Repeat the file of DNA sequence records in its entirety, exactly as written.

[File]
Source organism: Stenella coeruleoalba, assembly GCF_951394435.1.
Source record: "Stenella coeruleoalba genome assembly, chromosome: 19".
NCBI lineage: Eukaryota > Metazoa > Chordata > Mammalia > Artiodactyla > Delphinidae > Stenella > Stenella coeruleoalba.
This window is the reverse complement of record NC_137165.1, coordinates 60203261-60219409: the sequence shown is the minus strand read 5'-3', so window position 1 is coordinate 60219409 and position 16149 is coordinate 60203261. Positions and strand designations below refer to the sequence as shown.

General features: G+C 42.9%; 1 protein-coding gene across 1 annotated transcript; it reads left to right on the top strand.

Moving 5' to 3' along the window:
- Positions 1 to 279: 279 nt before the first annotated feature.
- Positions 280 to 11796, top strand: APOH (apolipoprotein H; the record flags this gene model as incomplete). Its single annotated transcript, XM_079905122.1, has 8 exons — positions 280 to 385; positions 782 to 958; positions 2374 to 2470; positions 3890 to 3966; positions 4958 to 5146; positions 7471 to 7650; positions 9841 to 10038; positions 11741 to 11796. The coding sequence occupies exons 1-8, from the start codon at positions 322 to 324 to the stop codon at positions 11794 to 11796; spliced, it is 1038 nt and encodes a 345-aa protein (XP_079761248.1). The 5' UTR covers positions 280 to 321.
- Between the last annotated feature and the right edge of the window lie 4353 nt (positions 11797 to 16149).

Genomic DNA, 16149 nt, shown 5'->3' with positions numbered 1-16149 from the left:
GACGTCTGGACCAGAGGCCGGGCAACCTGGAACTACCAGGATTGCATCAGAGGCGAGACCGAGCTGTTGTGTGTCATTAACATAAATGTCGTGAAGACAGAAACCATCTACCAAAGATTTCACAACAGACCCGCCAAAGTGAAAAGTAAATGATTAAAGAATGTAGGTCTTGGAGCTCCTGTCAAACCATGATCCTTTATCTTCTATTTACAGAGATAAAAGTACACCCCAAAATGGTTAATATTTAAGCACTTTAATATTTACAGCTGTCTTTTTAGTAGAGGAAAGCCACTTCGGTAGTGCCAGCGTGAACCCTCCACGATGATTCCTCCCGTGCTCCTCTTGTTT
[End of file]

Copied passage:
Source organism: Stenella coeruleoalba, assembly GCF_951394435.1.
Source record: "Stenella coeruleoalba genome assembly, chromosome: 19".
NCBI lineage: Eukaryota > Metazoa > Chordata > Mammalia > Artiodactyla > Delphinidae > Stenella > Stenella coeruleoalba.
This window is the reverse complement of record NC_137165.1, coordinates 60203261-60219409: the sequence shown is the minus strand read 5'-3', so window position 1 is coordinate 60219409 and position 16149 is coordinate 60203261. Positions and strand designations below refer to the sequence as shown.

General features: G+C 42.9%; 1 protein-coding gene across 1 annotated transcript; it reads left to right on the top strand.

Moving 5' to 3' along the window:
- Positions 1 to 279: 279 nt before the first annotated feature.
- Positions 280 to 11796, top strand: APOH (apolipoprotein H; the record flags this gene model as incomplete). Its single annotated transcript, XM_079905122.1, has 8 exons — positions 280 to 385; positions 782 to 958; positions 2374 to 2470; positions 3890 to 3966; positions 4958 to 5146; positions 7471 to 7650; positions 9841 to 10038; positions 11741 to 11796. The coding sequence occupies exons 1-8, from the start codon at positions 322 to 324 to the stop codon at positions 11794 to 11796; spliced, it is 1038 nt and encodes a 345-aa protein (XP_079761248.1). The 5' UTR covers positions 280 to 321.
- Between the last annotated feature and the right edge of the window lie 4353 nt (positions 11797 to 16149).

Genomic DNA, 16149 nt, shown 5'->3' with positions numbered 1-16149 from the left:
GACGTCTGGACCAGAGGCCGGGCAACCTGGAACTACCAGGATTGCATCAGAGGCGAGACCGAGCTGTTGTGTGTCATTAACATAAATGTCGTGAAGACAGAAACCATCTACCAAAGATTTCACAACAGACCCGCCAAAGTGAAAAGTAAATGATTAAAGAATGTAGGTCTTGGAGCTCCTGTCAAACCATGATCCTTTATCTTCTATTTACAGAGATAAAAGTACACCCCAAAATGGTTAATATTTAAGCACTTTAATATTTACAGCTGTCTTTTTAGTAGAGGAAAGCCACTTCGGTAGTGCCAGCGTGAACCCTCCACGATGATTCCTCCCGTGCTCCTCTTGTTT